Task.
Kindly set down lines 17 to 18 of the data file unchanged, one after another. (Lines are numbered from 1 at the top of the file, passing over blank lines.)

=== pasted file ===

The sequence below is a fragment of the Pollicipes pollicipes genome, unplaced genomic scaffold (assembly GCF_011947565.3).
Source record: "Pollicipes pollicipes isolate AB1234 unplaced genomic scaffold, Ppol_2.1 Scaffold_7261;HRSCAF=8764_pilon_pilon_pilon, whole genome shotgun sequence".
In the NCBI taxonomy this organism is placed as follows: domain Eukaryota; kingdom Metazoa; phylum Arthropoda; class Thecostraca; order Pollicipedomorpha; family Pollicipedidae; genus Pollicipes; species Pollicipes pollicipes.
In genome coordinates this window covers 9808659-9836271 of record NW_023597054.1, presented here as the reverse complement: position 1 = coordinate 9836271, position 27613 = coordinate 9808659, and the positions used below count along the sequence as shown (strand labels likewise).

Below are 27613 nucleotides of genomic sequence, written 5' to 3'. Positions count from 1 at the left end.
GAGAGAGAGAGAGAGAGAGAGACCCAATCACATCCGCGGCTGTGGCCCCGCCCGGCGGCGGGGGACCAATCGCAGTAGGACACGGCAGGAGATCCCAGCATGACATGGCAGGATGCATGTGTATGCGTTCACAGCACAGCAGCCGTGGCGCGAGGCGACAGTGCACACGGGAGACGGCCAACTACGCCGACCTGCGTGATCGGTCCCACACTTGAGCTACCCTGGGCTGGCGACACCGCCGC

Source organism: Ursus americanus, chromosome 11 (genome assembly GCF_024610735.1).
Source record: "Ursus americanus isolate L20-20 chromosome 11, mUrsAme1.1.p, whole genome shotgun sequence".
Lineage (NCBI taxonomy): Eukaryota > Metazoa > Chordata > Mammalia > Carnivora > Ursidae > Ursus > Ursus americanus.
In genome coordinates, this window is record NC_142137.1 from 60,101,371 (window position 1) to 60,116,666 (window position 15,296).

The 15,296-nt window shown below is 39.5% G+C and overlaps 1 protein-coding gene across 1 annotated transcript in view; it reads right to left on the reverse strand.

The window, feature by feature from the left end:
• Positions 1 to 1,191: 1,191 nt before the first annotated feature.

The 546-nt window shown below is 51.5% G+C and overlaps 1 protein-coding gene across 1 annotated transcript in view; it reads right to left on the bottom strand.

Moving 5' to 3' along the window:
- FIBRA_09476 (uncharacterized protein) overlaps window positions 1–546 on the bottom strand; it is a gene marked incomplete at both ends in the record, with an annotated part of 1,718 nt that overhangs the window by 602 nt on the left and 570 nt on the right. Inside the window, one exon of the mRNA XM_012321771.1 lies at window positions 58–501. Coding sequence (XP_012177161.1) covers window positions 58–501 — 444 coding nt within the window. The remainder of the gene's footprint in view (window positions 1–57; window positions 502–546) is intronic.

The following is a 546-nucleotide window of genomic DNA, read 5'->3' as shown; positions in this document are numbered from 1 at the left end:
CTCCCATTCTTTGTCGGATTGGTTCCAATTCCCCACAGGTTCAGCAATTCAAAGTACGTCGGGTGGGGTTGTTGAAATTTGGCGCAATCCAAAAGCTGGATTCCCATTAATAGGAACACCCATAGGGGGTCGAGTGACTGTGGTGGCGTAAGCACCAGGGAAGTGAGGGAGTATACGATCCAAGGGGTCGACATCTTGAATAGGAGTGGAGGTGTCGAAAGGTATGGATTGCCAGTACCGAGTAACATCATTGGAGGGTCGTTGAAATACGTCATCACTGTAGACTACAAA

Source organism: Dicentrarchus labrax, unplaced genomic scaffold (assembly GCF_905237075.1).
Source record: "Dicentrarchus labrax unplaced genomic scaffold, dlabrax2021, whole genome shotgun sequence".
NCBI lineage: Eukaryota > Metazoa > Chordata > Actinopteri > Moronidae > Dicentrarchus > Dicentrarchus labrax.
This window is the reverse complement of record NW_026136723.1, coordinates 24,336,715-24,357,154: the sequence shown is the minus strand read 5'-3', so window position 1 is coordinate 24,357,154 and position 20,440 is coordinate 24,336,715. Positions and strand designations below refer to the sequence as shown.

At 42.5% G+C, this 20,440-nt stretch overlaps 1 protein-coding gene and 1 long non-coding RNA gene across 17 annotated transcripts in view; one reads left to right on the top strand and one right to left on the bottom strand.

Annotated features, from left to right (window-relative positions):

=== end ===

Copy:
The following is a 546-nucleotide window of genomic DNA, read 5'->3' as shown; positions in this document are numbered from 1 at the left end:
CTCCCATTCTTTGTCGGATTGGTTCCAATTCCCCACAGGTTCAGCAATTCAAAGTACGTCGGGTGGGGTTGTTGAAATTTGGCGCAATCCAAAAGCTGGATTCCCATTAATAGGAACACCCATAGGGGGTCGAGTGACTGTGGTGGCGTAAGCACCAGGGAAGTGAGGGAGTATACGATCCAAGGGGTCGACATCTTGAATAGGAGTGGAGGTGTCGAAAGGTATGGATTGCCAGTACCGAGTAACATCATTGGAGGGTCGTTGAAATACGTCATCACTGTAGACTACAAA